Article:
For a period of five (5) years from 16 May 2012 the Licensee must:
In respect of the programs “Hot30 Countdown” and “The Kyle & Jackie O Show” and any other radio program presented live to air by Mr Kyle Sandilands alone or in combination with another presenter or presenters, comply with clauses 1.3(a) and 1.3(b) of the Commercial Radio Australia Codes of Practice and Guidelines 2011, or any equivalent provision replacing clauses 1.3(a) and (b) in any replacement code registered by the Australian Communications and Media Authority, (the Codes).
Provide training at least once every six (6) months on compliance with the Codes for all its employees and contractors involved in the production and presentation of all programs produced by the Licensee and report in writing to the ACMA within fourteen (14) days after each training cycle has been completed on the training that the Licensee has conducted.
Now given that ACMA commenced their most recent investigation into 2DayFM and the Hot 30 Countdown as an “Own Motion”, it wouldn’t surprise me if they eventually rule that the station has been in breach of their license since the new conditions were first enforced back in August of last year. As a result of this, at the very least ACMA is likely to stick additional license conditions upon 2DayFM in regards to Grieg and Christian, as well as any program of a similar format that replaces the Hot 30 Countdown in the long term.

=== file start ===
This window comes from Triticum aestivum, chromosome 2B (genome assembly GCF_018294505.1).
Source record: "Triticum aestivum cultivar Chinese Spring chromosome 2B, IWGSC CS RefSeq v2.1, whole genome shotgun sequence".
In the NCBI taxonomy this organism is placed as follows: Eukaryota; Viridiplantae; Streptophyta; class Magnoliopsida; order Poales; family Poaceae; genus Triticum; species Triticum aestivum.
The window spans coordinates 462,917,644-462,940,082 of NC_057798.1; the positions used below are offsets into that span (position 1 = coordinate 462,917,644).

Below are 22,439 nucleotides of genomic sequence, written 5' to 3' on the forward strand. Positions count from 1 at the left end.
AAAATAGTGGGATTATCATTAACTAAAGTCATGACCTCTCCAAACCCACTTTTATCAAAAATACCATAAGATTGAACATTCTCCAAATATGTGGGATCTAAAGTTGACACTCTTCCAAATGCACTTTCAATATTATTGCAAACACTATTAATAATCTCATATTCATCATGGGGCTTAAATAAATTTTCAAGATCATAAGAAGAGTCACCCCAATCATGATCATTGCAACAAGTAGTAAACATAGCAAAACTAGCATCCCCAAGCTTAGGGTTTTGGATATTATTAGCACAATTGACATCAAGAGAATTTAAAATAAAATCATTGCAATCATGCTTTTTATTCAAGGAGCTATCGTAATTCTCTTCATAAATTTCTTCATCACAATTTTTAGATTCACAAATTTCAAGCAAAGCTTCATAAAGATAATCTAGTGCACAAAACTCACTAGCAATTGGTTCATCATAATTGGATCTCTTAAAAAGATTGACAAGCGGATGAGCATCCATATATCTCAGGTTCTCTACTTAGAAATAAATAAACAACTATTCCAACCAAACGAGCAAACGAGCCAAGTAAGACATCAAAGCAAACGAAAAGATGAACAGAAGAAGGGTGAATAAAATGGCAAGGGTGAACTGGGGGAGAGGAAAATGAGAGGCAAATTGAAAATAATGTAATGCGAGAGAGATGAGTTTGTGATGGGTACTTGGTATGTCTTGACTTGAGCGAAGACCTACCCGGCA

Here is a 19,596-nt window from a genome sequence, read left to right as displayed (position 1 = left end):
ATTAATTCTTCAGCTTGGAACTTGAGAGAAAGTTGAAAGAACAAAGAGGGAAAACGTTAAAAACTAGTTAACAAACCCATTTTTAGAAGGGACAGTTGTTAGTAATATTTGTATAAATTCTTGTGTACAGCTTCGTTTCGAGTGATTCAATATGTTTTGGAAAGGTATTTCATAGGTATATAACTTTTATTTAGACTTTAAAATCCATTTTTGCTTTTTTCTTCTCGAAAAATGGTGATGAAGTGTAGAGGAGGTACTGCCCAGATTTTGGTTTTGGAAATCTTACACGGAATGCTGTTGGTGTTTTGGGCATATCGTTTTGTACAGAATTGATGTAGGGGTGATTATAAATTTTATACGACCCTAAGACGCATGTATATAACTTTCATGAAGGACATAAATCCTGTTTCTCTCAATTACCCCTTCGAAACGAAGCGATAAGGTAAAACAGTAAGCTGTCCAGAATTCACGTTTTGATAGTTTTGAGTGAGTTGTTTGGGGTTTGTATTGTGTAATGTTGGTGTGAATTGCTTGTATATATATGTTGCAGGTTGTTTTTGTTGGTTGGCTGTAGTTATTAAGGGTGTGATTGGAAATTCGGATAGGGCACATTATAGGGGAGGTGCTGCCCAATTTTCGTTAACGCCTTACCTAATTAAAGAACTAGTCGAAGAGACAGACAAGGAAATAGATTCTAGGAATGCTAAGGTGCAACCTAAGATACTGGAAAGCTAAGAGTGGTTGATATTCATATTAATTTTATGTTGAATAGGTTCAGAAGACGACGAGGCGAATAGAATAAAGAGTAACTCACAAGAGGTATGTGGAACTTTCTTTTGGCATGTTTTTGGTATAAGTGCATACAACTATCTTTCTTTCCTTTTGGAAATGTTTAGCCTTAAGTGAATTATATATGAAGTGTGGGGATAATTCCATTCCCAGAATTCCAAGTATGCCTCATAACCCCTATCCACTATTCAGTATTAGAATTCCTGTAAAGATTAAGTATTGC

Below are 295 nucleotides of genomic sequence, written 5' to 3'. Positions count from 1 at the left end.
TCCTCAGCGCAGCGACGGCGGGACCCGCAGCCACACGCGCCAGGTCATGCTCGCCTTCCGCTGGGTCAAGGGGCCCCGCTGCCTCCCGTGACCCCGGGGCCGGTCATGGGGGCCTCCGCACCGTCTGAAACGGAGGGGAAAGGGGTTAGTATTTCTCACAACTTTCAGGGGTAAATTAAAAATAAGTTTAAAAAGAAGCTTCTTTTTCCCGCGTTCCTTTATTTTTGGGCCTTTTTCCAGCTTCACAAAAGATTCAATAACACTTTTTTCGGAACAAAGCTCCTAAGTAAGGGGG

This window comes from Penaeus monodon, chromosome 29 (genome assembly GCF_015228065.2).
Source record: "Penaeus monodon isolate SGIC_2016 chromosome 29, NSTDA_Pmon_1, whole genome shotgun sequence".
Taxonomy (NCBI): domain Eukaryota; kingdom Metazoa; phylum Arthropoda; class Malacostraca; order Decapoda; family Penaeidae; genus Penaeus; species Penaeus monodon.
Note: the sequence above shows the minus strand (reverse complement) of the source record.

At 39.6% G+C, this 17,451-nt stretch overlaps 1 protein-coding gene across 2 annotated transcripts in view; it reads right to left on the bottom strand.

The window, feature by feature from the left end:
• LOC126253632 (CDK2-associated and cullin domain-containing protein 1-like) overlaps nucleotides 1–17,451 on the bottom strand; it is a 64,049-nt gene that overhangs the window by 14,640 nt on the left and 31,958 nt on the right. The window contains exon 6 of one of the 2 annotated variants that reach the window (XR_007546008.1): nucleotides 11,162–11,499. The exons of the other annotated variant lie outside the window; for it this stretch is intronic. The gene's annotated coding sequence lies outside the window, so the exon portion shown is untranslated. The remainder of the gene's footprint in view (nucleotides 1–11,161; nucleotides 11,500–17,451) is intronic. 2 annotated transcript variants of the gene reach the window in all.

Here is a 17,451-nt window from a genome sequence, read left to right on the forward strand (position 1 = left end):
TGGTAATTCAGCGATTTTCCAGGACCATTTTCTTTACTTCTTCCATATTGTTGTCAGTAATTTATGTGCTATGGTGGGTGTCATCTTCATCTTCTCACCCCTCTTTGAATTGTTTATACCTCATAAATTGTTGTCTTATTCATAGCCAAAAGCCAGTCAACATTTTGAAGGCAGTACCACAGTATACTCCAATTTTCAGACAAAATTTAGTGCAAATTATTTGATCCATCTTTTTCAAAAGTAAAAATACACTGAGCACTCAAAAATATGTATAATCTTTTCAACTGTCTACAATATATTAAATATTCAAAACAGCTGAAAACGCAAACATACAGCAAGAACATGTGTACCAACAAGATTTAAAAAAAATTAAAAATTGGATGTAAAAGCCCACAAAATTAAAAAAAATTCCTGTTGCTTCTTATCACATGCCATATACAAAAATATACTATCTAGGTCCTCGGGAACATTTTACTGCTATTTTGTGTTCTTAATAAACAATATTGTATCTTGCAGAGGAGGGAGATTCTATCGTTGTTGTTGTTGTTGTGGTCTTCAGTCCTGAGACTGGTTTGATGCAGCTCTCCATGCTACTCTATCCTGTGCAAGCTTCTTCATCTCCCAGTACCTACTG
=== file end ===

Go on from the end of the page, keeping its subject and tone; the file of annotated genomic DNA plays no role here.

However even if there are significant additions to 2DayFM’s licence conditions in the future, such actions are unlikely to challenge the toxic workplace and broadcast environment that has been continuing to ferment within the commercial radio industry within Australia over the past couple of decades. Rather than being isolated incidents that occur once every few years, it nearly seems that we can’t go for a couple of months without somebody in the commercial broadcast media causing a scandal of one form or another. Whether it be Alan Jones and his comments on and off air about Prime Minister Gillard or David Koch talking about breastfeeding, it almost feels like some elements of the media as a whole will do or say anything in order to promote the growth of their ratings.
Sadly enough it’s nearly always innocent third parties that are forced to shoulder either the blame or the shame for such incidents.
For example, a few months ago my friend and former 2DayFM presenter Wendy Harmer, wrote an extremely interesting piece asking how low shock-jocks are willing to go in accordance with the wishes of their employers. Within it she described how the former SAFM breakfast presenter Amber Petty was forced to fake her own death during a prank on her own family, due to the amount of pressure that was being placed upon her by the management of the station and Southern Cross Austereo as a whole.